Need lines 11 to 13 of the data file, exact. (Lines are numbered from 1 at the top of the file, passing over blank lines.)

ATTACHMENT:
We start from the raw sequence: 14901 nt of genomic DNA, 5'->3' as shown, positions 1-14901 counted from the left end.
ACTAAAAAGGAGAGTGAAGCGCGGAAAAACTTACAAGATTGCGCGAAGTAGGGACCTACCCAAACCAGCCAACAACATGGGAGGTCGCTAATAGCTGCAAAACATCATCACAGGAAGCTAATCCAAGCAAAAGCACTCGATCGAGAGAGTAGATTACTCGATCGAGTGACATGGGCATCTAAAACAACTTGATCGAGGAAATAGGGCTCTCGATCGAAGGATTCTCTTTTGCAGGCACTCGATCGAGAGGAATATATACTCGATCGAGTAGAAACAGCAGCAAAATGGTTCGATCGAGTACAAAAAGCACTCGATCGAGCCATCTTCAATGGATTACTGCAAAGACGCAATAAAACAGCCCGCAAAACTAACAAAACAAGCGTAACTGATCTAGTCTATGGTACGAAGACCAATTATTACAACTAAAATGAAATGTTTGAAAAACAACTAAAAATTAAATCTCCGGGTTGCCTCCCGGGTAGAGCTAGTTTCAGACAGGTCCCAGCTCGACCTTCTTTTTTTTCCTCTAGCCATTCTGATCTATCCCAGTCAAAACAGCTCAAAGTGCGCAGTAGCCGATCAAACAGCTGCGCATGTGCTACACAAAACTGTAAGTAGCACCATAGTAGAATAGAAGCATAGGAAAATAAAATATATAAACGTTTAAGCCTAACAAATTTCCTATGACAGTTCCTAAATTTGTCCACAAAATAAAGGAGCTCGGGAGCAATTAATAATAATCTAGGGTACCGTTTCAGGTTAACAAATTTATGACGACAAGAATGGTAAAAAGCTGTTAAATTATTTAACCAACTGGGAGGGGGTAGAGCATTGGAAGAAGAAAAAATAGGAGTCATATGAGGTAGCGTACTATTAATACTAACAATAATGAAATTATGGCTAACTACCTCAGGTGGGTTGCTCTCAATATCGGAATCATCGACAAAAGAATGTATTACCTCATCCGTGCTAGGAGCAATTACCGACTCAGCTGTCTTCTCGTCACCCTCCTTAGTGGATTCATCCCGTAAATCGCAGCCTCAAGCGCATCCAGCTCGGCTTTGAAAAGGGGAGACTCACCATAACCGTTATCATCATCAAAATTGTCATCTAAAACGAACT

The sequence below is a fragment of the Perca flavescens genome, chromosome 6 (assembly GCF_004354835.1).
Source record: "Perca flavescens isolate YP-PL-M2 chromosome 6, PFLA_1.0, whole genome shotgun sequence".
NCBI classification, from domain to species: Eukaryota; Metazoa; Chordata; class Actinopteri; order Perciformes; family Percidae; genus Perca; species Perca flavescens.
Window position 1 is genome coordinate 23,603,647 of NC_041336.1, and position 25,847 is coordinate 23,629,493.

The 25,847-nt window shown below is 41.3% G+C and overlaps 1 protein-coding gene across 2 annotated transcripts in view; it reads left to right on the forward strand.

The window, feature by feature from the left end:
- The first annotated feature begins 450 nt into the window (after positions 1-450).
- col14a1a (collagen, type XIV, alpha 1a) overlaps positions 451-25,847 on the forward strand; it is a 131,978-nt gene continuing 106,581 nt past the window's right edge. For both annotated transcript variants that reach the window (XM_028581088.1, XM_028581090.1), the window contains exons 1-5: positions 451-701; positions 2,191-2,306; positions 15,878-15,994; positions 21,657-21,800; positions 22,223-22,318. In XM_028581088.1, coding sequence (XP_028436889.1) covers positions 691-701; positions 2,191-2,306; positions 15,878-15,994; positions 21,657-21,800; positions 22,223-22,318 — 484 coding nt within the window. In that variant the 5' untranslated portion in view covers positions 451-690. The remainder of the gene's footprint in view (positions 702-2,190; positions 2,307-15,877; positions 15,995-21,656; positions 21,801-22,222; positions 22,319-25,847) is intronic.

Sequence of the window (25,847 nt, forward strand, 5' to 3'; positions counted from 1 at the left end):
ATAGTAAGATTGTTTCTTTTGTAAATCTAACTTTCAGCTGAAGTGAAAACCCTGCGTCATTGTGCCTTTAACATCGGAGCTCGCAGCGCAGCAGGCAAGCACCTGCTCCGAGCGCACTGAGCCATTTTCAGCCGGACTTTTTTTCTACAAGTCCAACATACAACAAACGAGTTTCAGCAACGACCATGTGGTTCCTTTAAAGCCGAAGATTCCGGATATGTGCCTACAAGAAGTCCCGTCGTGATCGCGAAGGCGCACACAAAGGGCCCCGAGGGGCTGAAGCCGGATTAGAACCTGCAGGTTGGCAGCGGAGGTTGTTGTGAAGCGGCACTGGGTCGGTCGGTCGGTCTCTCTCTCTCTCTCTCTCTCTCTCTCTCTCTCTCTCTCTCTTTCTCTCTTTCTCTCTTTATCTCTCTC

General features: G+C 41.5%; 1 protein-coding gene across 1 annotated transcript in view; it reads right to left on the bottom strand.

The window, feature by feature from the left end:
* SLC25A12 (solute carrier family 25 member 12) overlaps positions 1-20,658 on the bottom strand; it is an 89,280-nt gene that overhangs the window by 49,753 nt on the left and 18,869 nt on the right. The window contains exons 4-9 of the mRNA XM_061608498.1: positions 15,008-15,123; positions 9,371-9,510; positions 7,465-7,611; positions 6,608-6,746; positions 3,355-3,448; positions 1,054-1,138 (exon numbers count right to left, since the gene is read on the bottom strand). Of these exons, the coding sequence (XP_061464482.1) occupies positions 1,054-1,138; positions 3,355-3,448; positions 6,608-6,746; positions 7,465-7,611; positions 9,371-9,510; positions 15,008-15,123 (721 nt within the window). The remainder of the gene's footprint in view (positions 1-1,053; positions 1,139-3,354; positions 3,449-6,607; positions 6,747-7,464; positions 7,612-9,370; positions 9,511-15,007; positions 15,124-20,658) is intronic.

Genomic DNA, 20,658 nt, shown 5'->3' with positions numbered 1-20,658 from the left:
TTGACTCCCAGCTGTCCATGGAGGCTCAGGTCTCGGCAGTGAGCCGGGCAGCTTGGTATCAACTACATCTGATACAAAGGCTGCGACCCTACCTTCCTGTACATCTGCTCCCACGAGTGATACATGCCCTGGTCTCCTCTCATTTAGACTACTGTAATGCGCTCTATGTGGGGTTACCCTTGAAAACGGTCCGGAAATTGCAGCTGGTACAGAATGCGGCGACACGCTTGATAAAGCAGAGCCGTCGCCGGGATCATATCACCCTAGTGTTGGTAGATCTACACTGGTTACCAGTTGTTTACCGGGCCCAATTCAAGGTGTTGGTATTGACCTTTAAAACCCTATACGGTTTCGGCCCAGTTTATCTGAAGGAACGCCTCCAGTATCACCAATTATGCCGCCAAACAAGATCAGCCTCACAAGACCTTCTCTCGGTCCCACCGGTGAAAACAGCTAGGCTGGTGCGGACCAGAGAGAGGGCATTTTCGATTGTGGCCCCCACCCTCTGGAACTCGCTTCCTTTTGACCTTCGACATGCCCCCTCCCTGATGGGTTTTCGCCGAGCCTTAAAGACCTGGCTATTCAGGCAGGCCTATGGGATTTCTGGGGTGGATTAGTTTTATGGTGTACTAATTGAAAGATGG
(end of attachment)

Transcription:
Sequence of the window (25,847 nt, forward strand, 5' to 3'; positions counted from 1 at the left end):
ATAGTAAGATTGTTTCTTTTGTAAATCTAACTTTCAGCTGAAGTGAAAACCCTGCGTCATTGTGCCTTTAACATCGGAGCTCGCAGCGCAGCAGGCAAGCACCTGCTCCGAGCGCACTGAGCCATTTTCAGCCGGACTTTTTTTCTACAAGTCCAACATACAACAAACGAGTTTCAGCAACGACCATGTGGTTCCTTTAAAGCCGAAGATTCCGGATATGTGCCTACAAGAAGTCCCGTCGTGATCGCGAAGGCGCACACAAAGGGCCCCGAGGGGCTGAAGCCGGATTAGAACCTGCAGGTTGGCAGCGGAGGTTGTTGTGAAGCGGCACTGGGTCGGTCGGTCGGTCTCTCTCTCTCTCTCTCTCTCTCTCTCTCTCTCTCTCTCTCTTTCTCTCTTTCTCTCTTTATCTCTCTC

General features: G+C 41.5%; 1 protein-coding gene across 1 annotated transcript in view; it reads right to left on the bottom strand.